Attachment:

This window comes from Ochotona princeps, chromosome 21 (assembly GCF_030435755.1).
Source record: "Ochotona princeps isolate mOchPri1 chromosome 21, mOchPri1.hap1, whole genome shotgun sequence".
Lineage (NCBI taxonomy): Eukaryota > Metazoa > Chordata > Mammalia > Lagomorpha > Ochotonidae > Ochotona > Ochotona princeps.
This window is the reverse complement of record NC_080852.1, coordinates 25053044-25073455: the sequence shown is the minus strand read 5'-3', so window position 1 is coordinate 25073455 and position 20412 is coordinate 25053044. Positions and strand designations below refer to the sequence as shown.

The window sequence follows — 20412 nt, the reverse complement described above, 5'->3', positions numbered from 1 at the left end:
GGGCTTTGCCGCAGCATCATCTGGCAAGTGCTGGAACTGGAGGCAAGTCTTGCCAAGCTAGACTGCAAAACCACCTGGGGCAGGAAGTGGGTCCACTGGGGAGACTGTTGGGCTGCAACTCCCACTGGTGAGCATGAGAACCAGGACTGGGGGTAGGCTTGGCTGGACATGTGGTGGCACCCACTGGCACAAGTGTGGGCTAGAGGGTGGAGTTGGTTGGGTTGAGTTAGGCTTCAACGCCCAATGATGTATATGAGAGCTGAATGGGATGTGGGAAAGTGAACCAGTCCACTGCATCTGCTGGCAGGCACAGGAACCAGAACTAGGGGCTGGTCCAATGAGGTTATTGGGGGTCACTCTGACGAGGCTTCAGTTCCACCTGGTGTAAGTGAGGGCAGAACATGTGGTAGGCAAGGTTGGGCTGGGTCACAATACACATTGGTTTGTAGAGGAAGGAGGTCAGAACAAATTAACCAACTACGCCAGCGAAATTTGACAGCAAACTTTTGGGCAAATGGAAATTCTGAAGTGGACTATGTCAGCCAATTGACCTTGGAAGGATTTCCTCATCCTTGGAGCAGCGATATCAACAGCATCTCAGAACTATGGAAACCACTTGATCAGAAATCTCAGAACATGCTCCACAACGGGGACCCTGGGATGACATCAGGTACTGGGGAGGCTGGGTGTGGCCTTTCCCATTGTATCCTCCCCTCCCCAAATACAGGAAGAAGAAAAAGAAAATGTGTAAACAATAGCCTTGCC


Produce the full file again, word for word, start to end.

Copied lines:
This window comes from Ochotona princeps, chromosome 21 (assembly GCF_030435755.1).
Source record: "Ochotona princeps isolate mOchPri1 chromosome 21, mOchPri1.hap1, whole genome shotgun sequence".
Lineage (NCBI taxonomy): Eukaryota > Metazoa > Chordata > Mammalia > Lagomorpha > Ochotonidae > Ochotona > Ochotona princeps.
This window is the reverse complement of record NC_080852.1, coordinates 25053044-25073455: the sequence shown is the minus strand read 5'-3', so window position 1 is coordinate 25073455 and position 20412 is coordinate 25053044. Positions and strand designations below refer to the sequence as shown.

The window sequence follows — 20412 nt, the reverse complement described above, 5'->3', positions numbered from 1 at the left end:
GGGCTTTGCCGCAGCATCATCTGGCAAGTGCTGGAACTGGAGGCAAGTCTTGCCAAGCTAGACTGCAAAACCACCTGGGGCAGGAAGTGGGTCCACTGGGGAGACTGTTGGGCTGCAACTCCCACTGGTGAGCATGAGAACCAGGACTGGGGGTAGGCTTGGCTGGACATGTGGTGGCACCCACTGGCACAAGTGTGGGCTAGAGGGTGGAGTTGGTTGGGTTGAGTTAGGCTTCAACGCCCAATGATGTATATGAGAGCTGAATGGGATGTGGGAAAGTGAACCAGTCCACTGCATCTGCTGGCAGGCACAGGAACCAGAACTAGGGGCTGGTCCAATGAGGTTATTGGGGGTCACTCTGACGAGGCTTCAGTTCCACCTGGTGTAAGTGAGGGCAGAACATGTGGTAGGCAAGGTTGGGCTGGGTCACAATACACATTGGTTTGTAGAGGAAGGAGGTCAGAACAAATTAACCAACTACGCCAGCGAAATTTGACAGCAAACTTTTGGGCAAATGGAAATTCTGAAGTGGACTATGTCAGCCAATTGACCTTGGAAGGATTTCCTCATCCTTGGAGCAGCGATATCAACAGCATCTCAGAACTATGGAAACCACTTGATCAGAAATCTCAGAACATGCTCCACAACGGGGACCCTGGGATGACATCAGGTACTGGGGAGGCTGGGTGTGGCCTTTCCCATTGTATCCTCCCCTCCCCAAATACAGGAAGAAGAAAAAGAAAATGTGTAAACAATAGCCTTGCC